NRA Thinks #BringBackOurGirls Hashtag Isn’t 2nd Amendment-y Enough

AP

The hashtag #BringBackOurGirls, which was launched to bring attention to the kidnapping of hundreds of girls in Nigeria by the Islamist militant group Boko Haram, has inspired plenty of discussion, on Twitter and elsewhere. On Friday, the National Rifle Association felt compelled to weigh in. The organization joined the chorus of conservatives bashing First Lady Michelle Obama for participating in the hashtag campaign and found a way to turn the discussion to guns.

“[T]his month, in response to terrorists kidnapping 300 girls in Nigeria, First Lady Michelle Obama locked and loaded for battle with her own ‘selfie,’ with the unconditional surrender demand #BringBackOurGirls,” the NRA’s lobbying arm wrote in an editorial on its website. “Tyrants and terrorists, like murderers, rapists and robbers, understand only one thing: force. They laugh at, and are emboldened by, weakness. That is why it is important to preserve and promote the right to keep and bear arms. An armed citizenry deters violence.”

Similarly, the NRA criticized State Department spokesperson Jen Psaki for recently posing for a photograph while holding a sign reading “#UnitedForUkraine.”

“Ms. Psaki’s and Mrs. Obama’s naiveté–thinking that Vladimir Putin or Boko Haram terrorists will change their ways because of tweets–would provide ample fodder for their ridicule, were we so inclined,” the NRA said. “But while we appreciate the value of maintaining a sense of humor in the face of things that are disagreeable, we do so only within reasonable limits. There is nothing funny in this instance.”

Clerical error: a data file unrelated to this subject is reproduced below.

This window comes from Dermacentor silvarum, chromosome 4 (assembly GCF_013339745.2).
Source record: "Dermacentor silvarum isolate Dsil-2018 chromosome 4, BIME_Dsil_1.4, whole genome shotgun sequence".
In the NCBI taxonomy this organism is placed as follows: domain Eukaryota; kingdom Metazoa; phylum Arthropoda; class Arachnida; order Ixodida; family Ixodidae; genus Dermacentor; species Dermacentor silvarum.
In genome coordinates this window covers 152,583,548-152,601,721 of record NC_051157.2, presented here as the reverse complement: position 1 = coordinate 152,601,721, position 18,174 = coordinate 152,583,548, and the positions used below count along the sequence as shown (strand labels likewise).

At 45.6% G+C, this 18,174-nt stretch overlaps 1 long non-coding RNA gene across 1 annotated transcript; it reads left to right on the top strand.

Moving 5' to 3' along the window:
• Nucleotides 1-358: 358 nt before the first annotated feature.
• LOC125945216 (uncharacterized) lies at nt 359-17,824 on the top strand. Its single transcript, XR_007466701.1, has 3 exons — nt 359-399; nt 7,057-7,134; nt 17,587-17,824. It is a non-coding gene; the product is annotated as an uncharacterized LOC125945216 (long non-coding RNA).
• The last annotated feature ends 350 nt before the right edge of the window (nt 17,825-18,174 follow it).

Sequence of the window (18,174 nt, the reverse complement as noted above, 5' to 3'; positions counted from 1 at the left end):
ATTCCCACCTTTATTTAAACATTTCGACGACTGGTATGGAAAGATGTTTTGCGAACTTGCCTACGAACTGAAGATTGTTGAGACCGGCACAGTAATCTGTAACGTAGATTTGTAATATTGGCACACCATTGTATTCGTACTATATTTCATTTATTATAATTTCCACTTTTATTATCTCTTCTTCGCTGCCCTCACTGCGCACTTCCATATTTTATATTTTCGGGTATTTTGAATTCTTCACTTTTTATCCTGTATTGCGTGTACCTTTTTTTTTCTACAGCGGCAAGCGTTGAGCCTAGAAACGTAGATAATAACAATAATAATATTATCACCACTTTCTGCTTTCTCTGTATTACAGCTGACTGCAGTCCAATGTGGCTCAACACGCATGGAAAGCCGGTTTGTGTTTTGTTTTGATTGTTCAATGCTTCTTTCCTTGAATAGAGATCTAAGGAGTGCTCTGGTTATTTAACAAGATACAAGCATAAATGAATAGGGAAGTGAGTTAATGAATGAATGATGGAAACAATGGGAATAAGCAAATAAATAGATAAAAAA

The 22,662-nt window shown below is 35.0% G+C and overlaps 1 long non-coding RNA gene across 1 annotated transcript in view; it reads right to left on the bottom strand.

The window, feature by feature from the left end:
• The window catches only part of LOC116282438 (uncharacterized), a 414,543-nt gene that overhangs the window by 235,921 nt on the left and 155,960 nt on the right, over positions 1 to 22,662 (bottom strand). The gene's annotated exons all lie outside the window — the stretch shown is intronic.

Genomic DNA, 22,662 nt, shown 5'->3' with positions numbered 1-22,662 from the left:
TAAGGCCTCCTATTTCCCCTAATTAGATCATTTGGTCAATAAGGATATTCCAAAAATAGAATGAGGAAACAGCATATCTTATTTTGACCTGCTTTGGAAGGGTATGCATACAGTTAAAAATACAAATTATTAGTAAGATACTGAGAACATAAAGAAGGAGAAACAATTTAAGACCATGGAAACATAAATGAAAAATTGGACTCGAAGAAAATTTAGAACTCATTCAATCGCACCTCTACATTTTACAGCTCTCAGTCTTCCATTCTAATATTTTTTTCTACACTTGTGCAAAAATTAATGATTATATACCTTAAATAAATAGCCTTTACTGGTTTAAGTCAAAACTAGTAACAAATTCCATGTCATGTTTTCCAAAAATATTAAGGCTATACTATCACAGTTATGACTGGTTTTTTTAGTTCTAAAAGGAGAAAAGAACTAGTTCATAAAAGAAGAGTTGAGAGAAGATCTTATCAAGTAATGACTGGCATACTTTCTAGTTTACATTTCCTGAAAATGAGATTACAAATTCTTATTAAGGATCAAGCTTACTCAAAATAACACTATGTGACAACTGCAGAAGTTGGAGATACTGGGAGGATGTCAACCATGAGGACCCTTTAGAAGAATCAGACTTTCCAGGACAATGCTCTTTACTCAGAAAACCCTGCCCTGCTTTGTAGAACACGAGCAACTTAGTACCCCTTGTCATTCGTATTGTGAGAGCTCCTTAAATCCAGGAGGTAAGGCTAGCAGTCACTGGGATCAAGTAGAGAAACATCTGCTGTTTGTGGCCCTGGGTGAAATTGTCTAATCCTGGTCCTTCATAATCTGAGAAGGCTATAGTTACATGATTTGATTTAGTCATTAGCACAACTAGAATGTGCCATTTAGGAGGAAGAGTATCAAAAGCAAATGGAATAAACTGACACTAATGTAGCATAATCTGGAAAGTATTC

The NRA said it would not “stake our personal safety on ‘#PleaseDontHurtMe’ tweets.”

“Instead, we will exercise our right to arms, by acquiring the best arms for defensive purposes and becoming proficient in their use,” the NRA said. “And we will do everything possible in 2016 to help elect a president who understands the importance of maintaining strength, whether dealing with common criminals here at home, or with international criminals on the world stage.”

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Eric Lach is a reporter for TPM. From 2010 to 2011, he was a news writer in charge of the website?s front page. He has previously written for The Daily, NewYorker.com, GlobalPost and other publications. He can be reached at ericl@talkingpointsmemo.com
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